eNews May 4, 2017


Supreme Court’s Take on Safe Harbor Bankruptcy Code Provision Greatly Impacts Clawbacks for Creditors

The U.S. Supreme Court has agreed to hear a case that will further clarify when the “safe harbor” section of the Bankruptcy Code protects transfers that were made through financial institutions when the entity is a conduit in the transaction instead of the debtor or transferee.

The case, Merit Management Group LP v. FTI Consulting Inc., could have a great impact on unsecured creditors’ recoveries in bankruptcy cases by determining whether a bankruptcy trustee can prevail in a fraudulent conveyance litigation arising out of a failed leveraged buyout, said Bruce Nathan, Esq., of Lowenstein Sandler LLP of New York.

The Supreme Court will resolve a disagreement among the U.S. circuit courts as to whether the safe harbor provision defense to such fraudulent conveyance actions applies when the funds that are part of the claim flow through a financial institution. The U.S. Court of Appeals for the 7th Circuit ruled in July 2016 that a financial entity must have a “beneficial interest” in a transaction for the safe harbor provision to apply, reversing the judgment of a lower court. The 7th Circuit’s decision is similar to one made by the 11th Circuit in 1996, but goes against rulings by the 2nd, 3rd, 6th, 8th and 10th circuits that the safe harbor applies as a defense to a fraudulent conveyance claim in a conduit situation.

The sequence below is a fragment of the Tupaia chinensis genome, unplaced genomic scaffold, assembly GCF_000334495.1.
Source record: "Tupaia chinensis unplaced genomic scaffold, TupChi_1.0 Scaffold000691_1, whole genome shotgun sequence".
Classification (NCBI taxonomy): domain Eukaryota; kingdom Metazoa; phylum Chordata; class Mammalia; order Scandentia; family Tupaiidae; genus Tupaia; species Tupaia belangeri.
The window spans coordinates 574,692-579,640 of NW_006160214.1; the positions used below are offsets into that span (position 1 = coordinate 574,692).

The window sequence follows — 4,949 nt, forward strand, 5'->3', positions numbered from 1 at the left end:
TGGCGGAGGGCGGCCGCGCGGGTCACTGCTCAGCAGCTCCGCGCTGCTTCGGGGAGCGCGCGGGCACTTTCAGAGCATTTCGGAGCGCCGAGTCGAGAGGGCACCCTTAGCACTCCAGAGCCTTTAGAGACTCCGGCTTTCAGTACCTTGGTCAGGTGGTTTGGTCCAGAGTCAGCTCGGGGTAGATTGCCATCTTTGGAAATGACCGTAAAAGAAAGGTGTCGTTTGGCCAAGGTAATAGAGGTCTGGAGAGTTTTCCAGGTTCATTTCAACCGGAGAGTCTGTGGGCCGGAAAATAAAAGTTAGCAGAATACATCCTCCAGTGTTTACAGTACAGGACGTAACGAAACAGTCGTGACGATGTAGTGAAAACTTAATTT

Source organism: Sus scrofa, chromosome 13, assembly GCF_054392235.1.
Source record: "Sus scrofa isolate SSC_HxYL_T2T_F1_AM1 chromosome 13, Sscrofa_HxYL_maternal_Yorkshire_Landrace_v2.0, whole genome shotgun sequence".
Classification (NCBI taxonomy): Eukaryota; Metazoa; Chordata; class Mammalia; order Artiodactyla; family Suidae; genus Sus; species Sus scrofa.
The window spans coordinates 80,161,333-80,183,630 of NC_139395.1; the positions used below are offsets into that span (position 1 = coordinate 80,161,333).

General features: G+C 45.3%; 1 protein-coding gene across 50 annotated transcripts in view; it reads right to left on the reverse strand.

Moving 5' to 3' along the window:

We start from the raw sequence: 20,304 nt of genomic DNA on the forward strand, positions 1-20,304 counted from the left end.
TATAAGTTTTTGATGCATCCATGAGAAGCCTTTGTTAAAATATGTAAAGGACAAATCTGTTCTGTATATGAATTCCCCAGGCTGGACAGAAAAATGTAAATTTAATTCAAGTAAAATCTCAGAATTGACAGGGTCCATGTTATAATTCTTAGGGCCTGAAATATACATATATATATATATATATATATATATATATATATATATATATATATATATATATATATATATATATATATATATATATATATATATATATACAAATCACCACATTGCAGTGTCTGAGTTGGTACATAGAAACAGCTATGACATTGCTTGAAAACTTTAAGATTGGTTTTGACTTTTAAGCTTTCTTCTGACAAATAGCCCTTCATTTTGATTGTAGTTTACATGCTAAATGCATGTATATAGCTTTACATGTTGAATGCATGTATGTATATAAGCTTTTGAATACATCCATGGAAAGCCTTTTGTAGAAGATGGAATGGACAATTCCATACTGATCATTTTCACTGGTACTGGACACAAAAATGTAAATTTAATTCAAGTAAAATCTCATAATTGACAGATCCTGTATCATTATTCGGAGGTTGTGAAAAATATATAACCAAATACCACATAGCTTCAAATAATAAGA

Merit evolved out of the bankruptcy of Valley View Downs LP, an owner of a Pennsylvania racetrack that made a deal with a competitor, Bedford Downs, to operate a horse track and casino, according to court documents. In the deal, Valley View bought all of Bedford Downs’ $55 million worth of shares through escrow agent Citizens Bank of Pennsylvania. Valley View borrowed money from Credit Suisse and other lenders to pay for the shares. After the deal went through, Valley View failed to obtain the needed gambling license and filed for Chapter 11. FTI Consulting, as trustee of the In re Centaur LLC et al. Litigation Trust, which includes Valley View Downs as one of the debtors, sued Merit Management, a shareholder in Bedford Downs, alleging Bedford’s transfer to Valley View of about $16.5 million is avoidable under the Bankruptcy Code and the money is part of Valley View’s bankruptcy estate and the Litigation Trust.

In its ruling, the 7th Circuit said, “We are not troubled by any potential ripple effect through the financial markets from returning the funds to FTI. … Nor are we persuaded that the repercussions of undoing a deal like this one outweigh the necessity of the Bankruptcy Code’s protections for creditors. We will not interpret the safe harbor so expansively that it covers any transaction involving securities that uses a financial institution or other named entity as a conduit for funds.”

The case is likely to be argued in the fall, according to